Rock comet sprouts a tail

Nov 28, 2013 by Dr. Tony Phillips
This STEREO image of 3200 Phaethon reveals a stubby but distinct tail.

Astronomers have long been puzzled by a certain meteor shower.

Every year in mid-December the sky fills with flashes of light shooting out of the constellation Gemini. The Geminids are fast, bright, and reliable. They never fail to show up and many observers count them as the finest meteors of the year.

But where do they come from? That is the puzzle.

Meteor showers are supposed to come from comets, yet there is no comet that matches the orbit of the Geminid debris stream. Instead, the orbit of the Geminids is occupied by a thing called "3200 Phaethon." Discovered in 1983 by NASA's IRAS satellite, Phaethon looks remarkably like a rocky asteroid. It swoops by the sun every 1.4 years, much like a comet would, but it never sprouts a dusty tail to replenish the Geminids.

That is, until now.

A group of astronomers led by Dave Jewitt of UCLA have been using NASA's STEREO probes to take a closer look at 3200 Phaethon when it passes by the sun. The twin spacecraft were designed to monitor solar activity, so they get a good view of sungrazing comets and asteroids. In 2010 one of the STEREO probes recorded a doubling of Phaethon's brightness as it approached the sun, as if sunlight were shining through a cloud of dust around the asteroid. The observers began to suspect 3200 Phaethon was something new:

"A rock comet", says Jewitt. A rock comet is, essentially, an asteroid that comes very close to the sun—so close that solar heating scorches dusty debris right off its rocky surface. This could form a sort of gravelly tail.

Indeed, in further STEREO observations from 2009 and 2012, Jewitt along with colleagues Jing Li of UCLA and Jessica Agarwal of the Max Planck Institute have spotted a small tail sticking out behind the "rock."

"The tail gives incontrovertible evidence that Phaethon ejects dust," says Jewitt.

Jewitt's team believes that the dust is launched by thermal fracturing of the asteroid's crust. A related process called "desiccation fracturing"—like mud cracks in a dry lake bed—may play a role too.

Seeing 3200 Phaethon sprout a tail, even a small one, gives researchers confidence that Phaethon is indeed the source of the Geminids—but a mystery remains: How can such a stubby protuberance produce such a grand ?

Adding up all of the light STEREO saw in Phaethon's tail, Jewitt and colleagues estimate a combined mass of some 30 thousand kilograms. That might sound like a lot of meteoroids but, in fact, it is orders of magnitude too small to sustain the massive Geminid debris stream.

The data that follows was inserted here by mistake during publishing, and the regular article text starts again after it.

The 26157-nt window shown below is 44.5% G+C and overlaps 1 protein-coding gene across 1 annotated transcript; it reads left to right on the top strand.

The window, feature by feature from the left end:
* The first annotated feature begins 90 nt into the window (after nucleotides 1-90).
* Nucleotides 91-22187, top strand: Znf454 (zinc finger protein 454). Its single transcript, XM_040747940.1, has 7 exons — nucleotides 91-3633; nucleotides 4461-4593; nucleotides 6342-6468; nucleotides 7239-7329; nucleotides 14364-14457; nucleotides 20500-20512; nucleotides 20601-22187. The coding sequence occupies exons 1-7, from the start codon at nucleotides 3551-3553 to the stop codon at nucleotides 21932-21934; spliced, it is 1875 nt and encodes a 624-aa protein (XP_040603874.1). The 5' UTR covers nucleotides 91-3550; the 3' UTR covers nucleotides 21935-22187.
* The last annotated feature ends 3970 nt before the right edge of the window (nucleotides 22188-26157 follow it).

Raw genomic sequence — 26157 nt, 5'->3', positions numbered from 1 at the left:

Perhaps Phaethon experienced a "big event" in the recent past. "The analogy I think of is a log in a campfire," says Jewitt. "The log burns, makes a few embers, but occasionally will spit out a shower of sparks."

Continued monitoring by NASA's STEREO probes might one day catch the rock comet spitting out a shower of dust and debris, solving the mystery once and for all.

Until then, it's a puzzle to savor under the stars. This year's Geminid meteor shower peaks on the nights of Dec. 13-14 with dozens of "rock comet meteors" every hour. Bundle up and enjoy the show.

Explore further: Sandblasting winds shift Mars' landscape

Related Stories

Phaethon confirmed as rock comet by STEREO vision

Sep 10, 2013

The Sun-grazing asteroid, Phaethon, has betrayed its true nature by showing a comet-like tail of dust particles blown backwards by radiation pressure from the Sun. Unlike a comet, however, Phaethon's tail ...

The 2011 Geminid meteor shower

Dec 13, 2011

The 2011 Geminid meteor shower peaks on the night of Dec. 13-14, and despite the glare of a nearly-full Moon, it might be a good show.

Geminid meteor shower defies explanation

Dec 07, 2010

The Geminid meteor shower, which peaks this year on Dec. 13th and 14th, is the most intense meteor shower of the year. It lasts for days, is rich in fireballs, and can be seen from almost any point on Earth.

Geminid meteor shower 2011

Dec 07, 2011

Its the finale of this year’s meteor showers: The Geminids will start appearing on Dec. 7 and should reach peak activity around the 13th and 14th. This shower could put on a display of up to 100+ meteors ...

Asteroid Shower

Dec 03, 2007

Mark your calendar: The best meteor shower of 2007 peaks on Friday, December 14th.

Geminid meteors set to light up winter sky

Dec 13, 2012

(Phys.org)—On the evening of 13 and the morning of 14 December, skywatchers across the world will be looking up as the Geminid meteor shower reaches its peak, in potentially one of the best night sky events ...

Recommended for you

Video: Alleged meteor caught on Russian dash cam (again)

49 minutes ago

Thanks to the ubiquity of dashboard-mounted video cameras in Russia yet another bright object has been spotted lighting up the sky over Siberia, this time a "meteor-like object" seen on the evening of Saturday, Sept. 27.

Student to live in simulated space habitat

4 hours ago

A Purdue University industrial engineering doctoral student is among six "crew members" spending the next eight months in a domed habitat on a volcanic landscape mimicking life on a Martian outpost.

The wake-up call that sent hearts racing

7 hours ago

"But as the minutes ticked by, the relaxed attitude of many of us began to dissolve into apprehension. Our levels of adrenaline and worry began to rise."

US-India to collaborate on Mars exploration

16 hours ago

The United States and India, fresh from sending their own respective spacecraft into Mars' orbit earlier this month, on Tuesday agreed to cooperate on future exploration of the Red Planet.

User comments : 0